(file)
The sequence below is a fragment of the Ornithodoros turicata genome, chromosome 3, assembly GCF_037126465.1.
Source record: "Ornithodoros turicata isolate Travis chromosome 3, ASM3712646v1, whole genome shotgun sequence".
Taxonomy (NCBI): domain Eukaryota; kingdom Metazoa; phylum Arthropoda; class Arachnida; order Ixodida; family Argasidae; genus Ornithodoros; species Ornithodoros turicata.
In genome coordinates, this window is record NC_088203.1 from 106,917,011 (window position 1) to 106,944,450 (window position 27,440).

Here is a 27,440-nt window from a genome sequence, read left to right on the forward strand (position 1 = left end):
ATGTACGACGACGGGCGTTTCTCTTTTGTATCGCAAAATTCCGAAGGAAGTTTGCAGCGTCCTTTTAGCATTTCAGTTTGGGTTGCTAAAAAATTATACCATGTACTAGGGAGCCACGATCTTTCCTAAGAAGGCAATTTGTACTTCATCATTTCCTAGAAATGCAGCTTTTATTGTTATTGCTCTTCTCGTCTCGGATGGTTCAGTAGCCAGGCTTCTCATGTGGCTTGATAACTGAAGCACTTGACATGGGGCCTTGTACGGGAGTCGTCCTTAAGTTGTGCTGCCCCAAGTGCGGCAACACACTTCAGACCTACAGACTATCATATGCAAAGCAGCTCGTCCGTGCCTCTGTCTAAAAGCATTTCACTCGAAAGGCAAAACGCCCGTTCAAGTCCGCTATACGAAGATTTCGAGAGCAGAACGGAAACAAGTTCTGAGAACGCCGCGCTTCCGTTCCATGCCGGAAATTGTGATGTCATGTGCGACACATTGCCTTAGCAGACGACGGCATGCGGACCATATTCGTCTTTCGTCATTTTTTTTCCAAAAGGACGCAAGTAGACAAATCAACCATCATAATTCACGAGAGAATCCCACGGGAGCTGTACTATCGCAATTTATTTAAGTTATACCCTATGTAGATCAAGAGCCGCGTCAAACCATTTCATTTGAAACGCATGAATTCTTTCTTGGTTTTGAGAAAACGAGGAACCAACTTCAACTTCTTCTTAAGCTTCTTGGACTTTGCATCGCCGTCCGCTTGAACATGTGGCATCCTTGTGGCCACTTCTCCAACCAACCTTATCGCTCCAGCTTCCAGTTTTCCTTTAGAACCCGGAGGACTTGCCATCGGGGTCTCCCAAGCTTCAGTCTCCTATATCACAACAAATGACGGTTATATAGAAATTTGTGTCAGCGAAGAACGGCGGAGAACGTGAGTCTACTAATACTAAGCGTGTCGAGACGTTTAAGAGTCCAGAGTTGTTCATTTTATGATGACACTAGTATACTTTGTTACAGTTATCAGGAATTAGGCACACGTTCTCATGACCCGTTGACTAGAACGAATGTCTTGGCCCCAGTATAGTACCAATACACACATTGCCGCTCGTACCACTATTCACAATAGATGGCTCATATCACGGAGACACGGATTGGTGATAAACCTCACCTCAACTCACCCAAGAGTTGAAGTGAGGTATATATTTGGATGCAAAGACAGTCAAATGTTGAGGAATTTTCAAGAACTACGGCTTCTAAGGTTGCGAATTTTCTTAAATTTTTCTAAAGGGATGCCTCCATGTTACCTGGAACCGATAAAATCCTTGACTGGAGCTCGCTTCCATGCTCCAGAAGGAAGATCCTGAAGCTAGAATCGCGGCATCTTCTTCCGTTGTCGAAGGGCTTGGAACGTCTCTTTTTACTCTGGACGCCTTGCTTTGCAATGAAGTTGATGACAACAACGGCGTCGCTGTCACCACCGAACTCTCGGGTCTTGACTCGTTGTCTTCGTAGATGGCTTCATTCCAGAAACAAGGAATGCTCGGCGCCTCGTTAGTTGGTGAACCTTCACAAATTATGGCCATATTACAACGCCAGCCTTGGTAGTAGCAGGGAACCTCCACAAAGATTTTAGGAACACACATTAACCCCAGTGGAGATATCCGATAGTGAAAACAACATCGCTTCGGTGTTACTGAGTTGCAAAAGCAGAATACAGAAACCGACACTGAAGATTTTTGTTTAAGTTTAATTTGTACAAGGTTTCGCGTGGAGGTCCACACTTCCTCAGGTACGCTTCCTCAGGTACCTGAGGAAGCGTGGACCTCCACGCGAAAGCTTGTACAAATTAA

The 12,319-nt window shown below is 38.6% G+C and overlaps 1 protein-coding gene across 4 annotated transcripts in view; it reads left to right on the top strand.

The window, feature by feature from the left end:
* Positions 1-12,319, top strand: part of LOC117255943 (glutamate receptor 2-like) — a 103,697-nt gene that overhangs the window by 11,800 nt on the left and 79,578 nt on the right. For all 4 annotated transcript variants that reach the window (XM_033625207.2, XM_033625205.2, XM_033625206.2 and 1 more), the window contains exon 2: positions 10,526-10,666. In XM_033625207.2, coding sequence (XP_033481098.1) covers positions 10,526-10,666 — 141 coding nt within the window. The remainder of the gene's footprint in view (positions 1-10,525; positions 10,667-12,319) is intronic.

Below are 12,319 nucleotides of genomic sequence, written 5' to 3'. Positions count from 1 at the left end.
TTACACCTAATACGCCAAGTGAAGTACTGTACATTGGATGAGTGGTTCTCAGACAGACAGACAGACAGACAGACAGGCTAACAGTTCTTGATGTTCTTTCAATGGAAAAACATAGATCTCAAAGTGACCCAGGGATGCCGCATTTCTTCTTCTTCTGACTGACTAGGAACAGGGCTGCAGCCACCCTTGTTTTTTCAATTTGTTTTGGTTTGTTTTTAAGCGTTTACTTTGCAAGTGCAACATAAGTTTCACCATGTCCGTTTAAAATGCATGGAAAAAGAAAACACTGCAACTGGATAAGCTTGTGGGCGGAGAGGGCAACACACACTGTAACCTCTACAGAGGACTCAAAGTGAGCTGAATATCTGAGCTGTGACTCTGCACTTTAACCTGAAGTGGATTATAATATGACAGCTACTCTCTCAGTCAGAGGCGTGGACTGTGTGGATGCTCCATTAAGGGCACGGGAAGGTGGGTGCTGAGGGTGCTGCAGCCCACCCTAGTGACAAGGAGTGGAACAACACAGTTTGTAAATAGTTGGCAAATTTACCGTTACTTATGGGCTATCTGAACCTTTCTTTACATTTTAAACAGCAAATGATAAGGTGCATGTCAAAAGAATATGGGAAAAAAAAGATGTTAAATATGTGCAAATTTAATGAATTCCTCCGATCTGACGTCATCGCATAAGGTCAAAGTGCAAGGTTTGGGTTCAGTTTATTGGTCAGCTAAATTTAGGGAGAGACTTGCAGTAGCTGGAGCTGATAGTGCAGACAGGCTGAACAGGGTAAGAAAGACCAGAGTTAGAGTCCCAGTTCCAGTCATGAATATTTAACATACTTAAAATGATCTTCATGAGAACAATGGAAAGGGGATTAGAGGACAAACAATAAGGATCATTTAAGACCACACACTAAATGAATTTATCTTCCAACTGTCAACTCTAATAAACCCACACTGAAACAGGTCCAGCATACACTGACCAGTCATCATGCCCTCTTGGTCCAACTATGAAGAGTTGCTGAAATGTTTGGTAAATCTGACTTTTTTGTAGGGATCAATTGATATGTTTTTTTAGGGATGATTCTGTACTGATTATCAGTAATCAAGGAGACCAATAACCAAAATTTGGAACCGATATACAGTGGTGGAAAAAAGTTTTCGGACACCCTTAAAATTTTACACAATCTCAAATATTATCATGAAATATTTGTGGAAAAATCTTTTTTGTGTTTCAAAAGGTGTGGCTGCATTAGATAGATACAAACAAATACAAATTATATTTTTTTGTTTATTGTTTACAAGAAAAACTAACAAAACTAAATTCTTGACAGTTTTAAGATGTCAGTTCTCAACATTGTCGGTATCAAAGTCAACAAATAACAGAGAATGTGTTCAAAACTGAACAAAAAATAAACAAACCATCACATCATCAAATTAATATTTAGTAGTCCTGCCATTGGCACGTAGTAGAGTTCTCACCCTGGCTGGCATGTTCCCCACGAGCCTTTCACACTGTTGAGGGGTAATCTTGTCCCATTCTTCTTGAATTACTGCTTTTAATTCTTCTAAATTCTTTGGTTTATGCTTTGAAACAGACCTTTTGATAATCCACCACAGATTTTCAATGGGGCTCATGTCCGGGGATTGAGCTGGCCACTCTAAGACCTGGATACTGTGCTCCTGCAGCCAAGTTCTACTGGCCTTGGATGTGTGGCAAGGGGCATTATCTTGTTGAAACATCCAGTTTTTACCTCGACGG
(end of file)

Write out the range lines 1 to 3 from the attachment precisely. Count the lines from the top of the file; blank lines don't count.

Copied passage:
The sequence below is a fragment of the Ornithodoros turicata genome, chromosome 3, assembly GCF_037126465.1.
Source record: "Ornithodoros turicata isolate Travis chromosome 3, ASM3712646v1, whole genome shotgun sequence".
Taxonomy (NCBI): domain Eukaryota; kingdom Metazoa; phylum Arthropoda; class Arachnida; order Ixodida; family Argasidae; genus Ornithodoros; species Ornithodoros turicata.